The UK Government will introduce one week’s leave for unpaid carers, helping people to balance a job with caring for a dependant.
The move is set to benefit millions of people – with figures suggesting that around five million people across the UK are providing unpaid care, with nearly half doing so while also working full-time or part-time.
The move will entitle an unpaid carer to one working week’s leave per year. It can be taken flexibly, ranging from half days to the whole week at once.
The government has also said that there will not be an extensive administrative process to ensure legitimacy of requests to take Carer’s Leave as the leave is unpaid.
The new benefit will be a right from the first day of employment.
The measure will also look to balance the needs of the employee with the employer, with a minimum notice period of twice the length of time being taken, plus one day.
John Lamont MP said:
“Unpaid carers look after their loved ones with very little thanks, and it can often be very difficult for them to balance work and their caring responsibilities.
“Introducing a right to carer’s leave will help unpaid carers look after loved ones, help them attend appointments with them, and generally make it easier to juggle their work and their caring.
“Women are often still the primary carers in many families and their careers can be disproportionately impacted as a result.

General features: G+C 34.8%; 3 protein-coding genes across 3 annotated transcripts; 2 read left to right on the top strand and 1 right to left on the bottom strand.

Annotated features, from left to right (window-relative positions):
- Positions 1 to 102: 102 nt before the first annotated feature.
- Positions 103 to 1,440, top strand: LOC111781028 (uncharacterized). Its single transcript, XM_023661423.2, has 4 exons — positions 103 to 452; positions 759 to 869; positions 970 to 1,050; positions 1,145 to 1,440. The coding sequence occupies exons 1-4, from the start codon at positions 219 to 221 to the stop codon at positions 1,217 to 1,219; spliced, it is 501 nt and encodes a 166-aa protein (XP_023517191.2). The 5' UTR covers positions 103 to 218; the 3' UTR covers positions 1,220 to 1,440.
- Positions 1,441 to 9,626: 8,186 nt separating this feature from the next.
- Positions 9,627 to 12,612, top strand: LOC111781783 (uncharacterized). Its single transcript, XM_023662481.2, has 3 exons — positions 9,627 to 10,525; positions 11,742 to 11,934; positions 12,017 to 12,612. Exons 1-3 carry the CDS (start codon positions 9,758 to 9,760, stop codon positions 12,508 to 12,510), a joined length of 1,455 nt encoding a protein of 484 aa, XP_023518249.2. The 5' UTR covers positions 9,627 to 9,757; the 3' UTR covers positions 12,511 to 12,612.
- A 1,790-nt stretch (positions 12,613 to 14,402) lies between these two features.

“With an ageing population, the number of people relying on informal care is likely to increase in the coming years.
“Therefore, I am delighted that the UK Government will bring forward legislation to make carer’s leave a reality. This is a big step in a wider package of measures to look after those who look after others so selflessly.”
Helen Walker, Chief Executive of Carers UK, said:
“Juggling work with caring for someone who is older, disabled or seriously ill is a demanding balancing act and without support from employers can be too much to manage.
“Carers UK’s own research shows that pre-pandemic, every single day more than 600 people across the UK were giving up work to care for a loved one – with a devastating impact on their personal finances and at a huge cost to the wider UK economy.
“Giving employees with caring responsibilities a legal right to unpaid carer’s leave and the ability to request flexible working from day one of starting their job is an important step forward for UK workers and could make a difference to millions – enabling carers to support their relatives whilst staying in work, maintaining social connections and improving their financial stability.”